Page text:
Thankfully, there are many ways you can enjoy a few moments of emotional solitude, even during the course of a busy day: 1) Take a quick coffee break to read a book or magazine that interests you. 2) Take a short drive with your favorite music playing and the windows down. 3) Listen to a podcast (I particularly enjoy these while doing some mindless task, like cleaning). 4) If you need a bit more solitude, see if you can take a day off to go alone to a museum. There’s something really freeing about visiting museums alone—you don’t have to worry about whether anyone else is having a good time or gauge how long someone else wants to spend at a particular exhibit or display. The same goes for the zoo, ice skating, or even the movies—think about things you would normally do with a buddy, and see if they are (maybe even more) fun by yourself.

Intellectual solitude

As Newport emphasized, to experience intellectual solitude I didn’t need to get in the car and go anywhere—I just needed to let myself sit in silence. But that’s harder than it seems. There’s a lot of cultural pressure to always be listening to something, reading something, scrolling through a feed, even while in line at the grocery store or waiting for a takeout order. To experience intellectual solitude, we have to cultivate the ability not to reach for the nearest form of entertainment as soon as boredom hits.

But it’s totally worth it. As Newport observes, this kind of solitude is truly missing from our culture, and for that reason, we’re lacking the time that our minds really need to process the external stimuli that are coming at us all the time. If you work in an office job—especially one that you’re connected to through your phone—trust me, you need some intellectual solitude! Many of us with roommates or spouses also need to prioritize intellectual solitude. Our living partners are so constantly present and come home from the day with interesting stories or new perspectives. And, needless to say, if your kids are old enough to talk, you’re ready for some intellectual solitude.

Here are some ways you can incorporate some intellectual solitude (and the mental processing that goes with it) into your busy day: 1) Pause and evaluate when you are pairing intellectual input with a mundane task, and see where you might remove that stimulus. For example, eat breakfast without listening to a podcast, or turn off the tunes on the way to work. 2) Spend some non-conversational time with others. Whether it’s a dance class, church choir, or fishing, there’s probably an activity you can do that doesn’t emphasize the give-and-take of conversation. 3) If you’re a busy mom with kids, the input from their little minds can be a lot. When they’re taking a nap or playing, free yourself from the feeling that you “really should” be checking email or reading that classic on your reading list—maybe you can take a nap, too!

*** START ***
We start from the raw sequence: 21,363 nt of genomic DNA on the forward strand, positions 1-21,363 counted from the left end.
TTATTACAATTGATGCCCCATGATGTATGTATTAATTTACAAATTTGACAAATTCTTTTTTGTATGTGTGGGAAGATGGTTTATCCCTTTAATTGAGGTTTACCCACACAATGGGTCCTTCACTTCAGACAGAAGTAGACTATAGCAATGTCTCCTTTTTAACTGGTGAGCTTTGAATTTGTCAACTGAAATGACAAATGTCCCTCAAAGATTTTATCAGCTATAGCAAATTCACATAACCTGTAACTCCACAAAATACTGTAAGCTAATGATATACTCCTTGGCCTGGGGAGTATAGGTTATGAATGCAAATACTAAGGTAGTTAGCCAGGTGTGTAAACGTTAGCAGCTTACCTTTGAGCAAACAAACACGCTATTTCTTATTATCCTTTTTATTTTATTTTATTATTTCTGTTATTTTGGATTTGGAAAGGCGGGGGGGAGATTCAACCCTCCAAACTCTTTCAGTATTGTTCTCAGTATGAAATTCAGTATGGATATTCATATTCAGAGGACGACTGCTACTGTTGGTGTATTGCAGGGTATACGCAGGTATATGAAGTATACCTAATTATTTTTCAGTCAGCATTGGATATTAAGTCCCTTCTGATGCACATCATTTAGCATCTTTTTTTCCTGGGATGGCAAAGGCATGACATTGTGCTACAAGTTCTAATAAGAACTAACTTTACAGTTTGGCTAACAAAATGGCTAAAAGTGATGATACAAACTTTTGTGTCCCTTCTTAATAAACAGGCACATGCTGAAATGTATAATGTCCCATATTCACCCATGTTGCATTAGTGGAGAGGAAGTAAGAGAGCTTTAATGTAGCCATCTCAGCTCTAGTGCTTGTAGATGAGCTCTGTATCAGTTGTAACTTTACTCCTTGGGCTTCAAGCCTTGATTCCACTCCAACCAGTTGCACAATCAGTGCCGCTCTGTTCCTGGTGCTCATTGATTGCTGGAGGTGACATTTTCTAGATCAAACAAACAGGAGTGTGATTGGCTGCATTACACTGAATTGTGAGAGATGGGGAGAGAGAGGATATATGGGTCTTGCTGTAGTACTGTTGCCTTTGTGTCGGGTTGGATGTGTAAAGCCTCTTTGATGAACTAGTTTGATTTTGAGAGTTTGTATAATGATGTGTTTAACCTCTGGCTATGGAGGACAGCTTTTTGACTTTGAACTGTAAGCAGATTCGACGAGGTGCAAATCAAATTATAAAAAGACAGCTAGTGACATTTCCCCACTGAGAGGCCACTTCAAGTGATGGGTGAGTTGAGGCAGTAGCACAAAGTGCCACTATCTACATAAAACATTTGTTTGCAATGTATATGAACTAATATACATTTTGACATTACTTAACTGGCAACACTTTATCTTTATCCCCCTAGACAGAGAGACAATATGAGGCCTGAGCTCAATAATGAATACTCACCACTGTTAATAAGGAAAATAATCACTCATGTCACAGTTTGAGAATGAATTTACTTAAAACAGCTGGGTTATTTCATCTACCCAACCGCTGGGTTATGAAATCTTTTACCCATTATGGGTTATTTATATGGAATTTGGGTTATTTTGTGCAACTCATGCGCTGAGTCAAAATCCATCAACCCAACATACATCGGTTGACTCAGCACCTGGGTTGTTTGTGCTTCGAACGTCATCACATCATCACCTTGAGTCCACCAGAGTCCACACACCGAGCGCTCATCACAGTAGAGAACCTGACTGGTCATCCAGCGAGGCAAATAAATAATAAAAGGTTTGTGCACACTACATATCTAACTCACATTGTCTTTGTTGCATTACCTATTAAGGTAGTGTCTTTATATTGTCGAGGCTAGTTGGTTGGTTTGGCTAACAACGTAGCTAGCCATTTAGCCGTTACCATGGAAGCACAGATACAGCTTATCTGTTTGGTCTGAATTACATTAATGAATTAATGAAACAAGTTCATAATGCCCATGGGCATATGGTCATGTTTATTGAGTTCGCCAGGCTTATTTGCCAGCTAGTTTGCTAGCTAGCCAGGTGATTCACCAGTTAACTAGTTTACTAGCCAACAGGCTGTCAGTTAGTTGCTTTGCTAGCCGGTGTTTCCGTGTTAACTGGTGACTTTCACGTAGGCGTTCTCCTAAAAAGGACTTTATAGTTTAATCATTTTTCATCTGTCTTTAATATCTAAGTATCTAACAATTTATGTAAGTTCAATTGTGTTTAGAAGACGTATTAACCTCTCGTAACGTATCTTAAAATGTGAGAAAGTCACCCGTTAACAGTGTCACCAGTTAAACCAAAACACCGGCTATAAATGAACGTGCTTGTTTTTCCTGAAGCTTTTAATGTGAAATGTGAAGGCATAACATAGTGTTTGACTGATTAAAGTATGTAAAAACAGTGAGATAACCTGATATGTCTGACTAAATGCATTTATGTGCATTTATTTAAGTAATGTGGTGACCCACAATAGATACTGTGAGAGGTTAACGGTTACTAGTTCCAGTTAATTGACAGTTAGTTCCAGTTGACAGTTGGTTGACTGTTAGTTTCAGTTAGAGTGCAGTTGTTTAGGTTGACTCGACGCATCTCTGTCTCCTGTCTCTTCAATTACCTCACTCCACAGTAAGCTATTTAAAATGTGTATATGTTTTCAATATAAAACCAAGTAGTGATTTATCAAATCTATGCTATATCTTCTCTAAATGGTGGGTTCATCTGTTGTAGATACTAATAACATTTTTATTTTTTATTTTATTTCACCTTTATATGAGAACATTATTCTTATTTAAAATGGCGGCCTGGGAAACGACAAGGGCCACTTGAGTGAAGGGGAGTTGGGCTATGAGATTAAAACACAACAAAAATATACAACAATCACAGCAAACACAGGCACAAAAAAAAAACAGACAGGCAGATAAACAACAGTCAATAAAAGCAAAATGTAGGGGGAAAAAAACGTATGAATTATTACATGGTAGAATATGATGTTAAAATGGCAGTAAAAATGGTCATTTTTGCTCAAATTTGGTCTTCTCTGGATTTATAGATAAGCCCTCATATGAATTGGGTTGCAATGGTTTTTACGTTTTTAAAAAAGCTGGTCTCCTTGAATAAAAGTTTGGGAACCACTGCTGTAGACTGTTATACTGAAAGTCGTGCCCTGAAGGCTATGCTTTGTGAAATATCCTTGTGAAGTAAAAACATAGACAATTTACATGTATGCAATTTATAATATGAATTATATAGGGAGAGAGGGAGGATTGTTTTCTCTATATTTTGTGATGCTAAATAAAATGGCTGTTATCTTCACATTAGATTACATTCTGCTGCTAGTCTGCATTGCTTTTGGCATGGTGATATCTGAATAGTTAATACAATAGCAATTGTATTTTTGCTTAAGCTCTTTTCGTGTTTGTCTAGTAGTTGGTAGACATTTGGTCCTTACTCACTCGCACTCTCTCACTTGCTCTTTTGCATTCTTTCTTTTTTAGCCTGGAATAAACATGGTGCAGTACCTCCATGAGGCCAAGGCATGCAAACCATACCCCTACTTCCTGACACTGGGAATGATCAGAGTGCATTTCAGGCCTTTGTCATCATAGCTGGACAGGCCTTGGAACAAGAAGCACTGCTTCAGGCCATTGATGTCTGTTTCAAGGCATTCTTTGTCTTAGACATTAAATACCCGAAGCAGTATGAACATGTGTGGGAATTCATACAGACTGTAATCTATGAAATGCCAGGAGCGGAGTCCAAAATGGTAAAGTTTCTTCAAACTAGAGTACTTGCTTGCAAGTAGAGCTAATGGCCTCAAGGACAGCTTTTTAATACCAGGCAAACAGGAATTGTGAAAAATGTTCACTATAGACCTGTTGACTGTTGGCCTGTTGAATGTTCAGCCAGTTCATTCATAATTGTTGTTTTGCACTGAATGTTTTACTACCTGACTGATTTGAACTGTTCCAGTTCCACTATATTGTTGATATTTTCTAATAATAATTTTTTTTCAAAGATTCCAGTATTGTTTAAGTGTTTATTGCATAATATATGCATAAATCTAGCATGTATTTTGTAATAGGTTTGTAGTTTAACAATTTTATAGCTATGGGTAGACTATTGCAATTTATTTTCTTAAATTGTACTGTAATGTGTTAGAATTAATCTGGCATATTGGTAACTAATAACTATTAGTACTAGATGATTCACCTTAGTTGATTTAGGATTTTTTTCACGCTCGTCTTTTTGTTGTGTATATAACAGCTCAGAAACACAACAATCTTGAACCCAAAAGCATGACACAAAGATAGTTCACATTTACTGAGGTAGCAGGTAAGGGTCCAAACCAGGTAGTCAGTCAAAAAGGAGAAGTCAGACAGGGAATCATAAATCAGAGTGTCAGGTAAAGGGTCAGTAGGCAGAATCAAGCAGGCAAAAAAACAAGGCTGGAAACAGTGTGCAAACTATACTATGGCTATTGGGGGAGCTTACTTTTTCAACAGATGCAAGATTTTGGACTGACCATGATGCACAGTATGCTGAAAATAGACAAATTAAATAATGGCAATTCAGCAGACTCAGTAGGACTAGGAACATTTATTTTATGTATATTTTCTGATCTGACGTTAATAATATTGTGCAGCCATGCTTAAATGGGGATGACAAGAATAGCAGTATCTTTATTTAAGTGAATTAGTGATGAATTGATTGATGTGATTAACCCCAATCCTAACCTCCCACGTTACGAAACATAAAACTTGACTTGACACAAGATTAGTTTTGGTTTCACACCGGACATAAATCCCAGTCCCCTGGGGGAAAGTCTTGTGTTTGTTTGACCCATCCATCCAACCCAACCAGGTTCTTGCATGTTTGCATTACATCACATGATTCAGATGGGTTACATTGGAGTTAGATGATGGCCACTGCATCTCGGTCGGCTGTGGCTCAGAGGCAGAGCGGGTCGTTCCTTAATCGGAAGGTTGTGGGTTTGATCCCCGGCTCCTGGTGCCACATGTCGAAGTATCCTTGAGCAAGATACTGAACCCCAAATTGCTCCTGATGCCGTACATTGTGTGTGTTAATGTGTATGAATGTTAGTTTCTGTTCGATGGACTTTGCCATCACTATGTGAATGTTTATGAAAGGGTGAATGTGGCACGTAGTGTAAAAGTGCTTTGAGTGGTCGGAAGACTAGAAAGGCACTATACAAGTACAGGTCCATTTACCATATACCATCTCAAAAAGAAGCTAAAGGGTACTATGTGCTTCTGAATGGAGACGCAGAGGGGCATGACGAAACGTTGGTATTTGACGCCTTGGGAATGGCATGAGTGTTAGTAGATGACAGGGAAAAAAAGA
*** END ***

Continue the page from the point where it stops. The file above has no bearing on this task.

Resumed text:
Total solitude

Intellectual and emotional solitude are each valuable on their own, as they each free us from more input. However, they don't necessarily give us real time to process or face big questions. The moment of solitude I had on the mountain was both intellectual and emotional solitude: the sweet spot where real, hard-core processing can occur. While it’s hard to reach what I’ll call “total solitude,” both our overwhelmed emotions and our overworked brains will thank us for it.

You don’t have to climb a mountain to experience total solitude. Try these small steps: 1) Set a time of day when you’re simply not accessible. Whether it’s for a morning walk or an afternoon coffee break, make a pact with yourself to leave the phone at home or in a different room (and leave childcare to someone else). Even if it’s just for twenty minutes, this will give you time to begin processing your thoughts and feelings. 2) Journal—or just write. While some people enjoy it more than others, journaling is an explicit way to process your feelings and writing is a diffusive way to process. You’re alone with your own experiences, without any input. 3) Set yourself a mundane activity to do alone. Maybe you can’t take “time off” from your busy day, but you need to mop the floor or fold a big load of laundry. Take that time as permission to be alone with your thoughts and process your day so far.

Solitude is hard to reach in this day and age, but it’s totally worth it. Seize the small moments of solitude throughout your day and explore the questions and ideas that are already deep within you.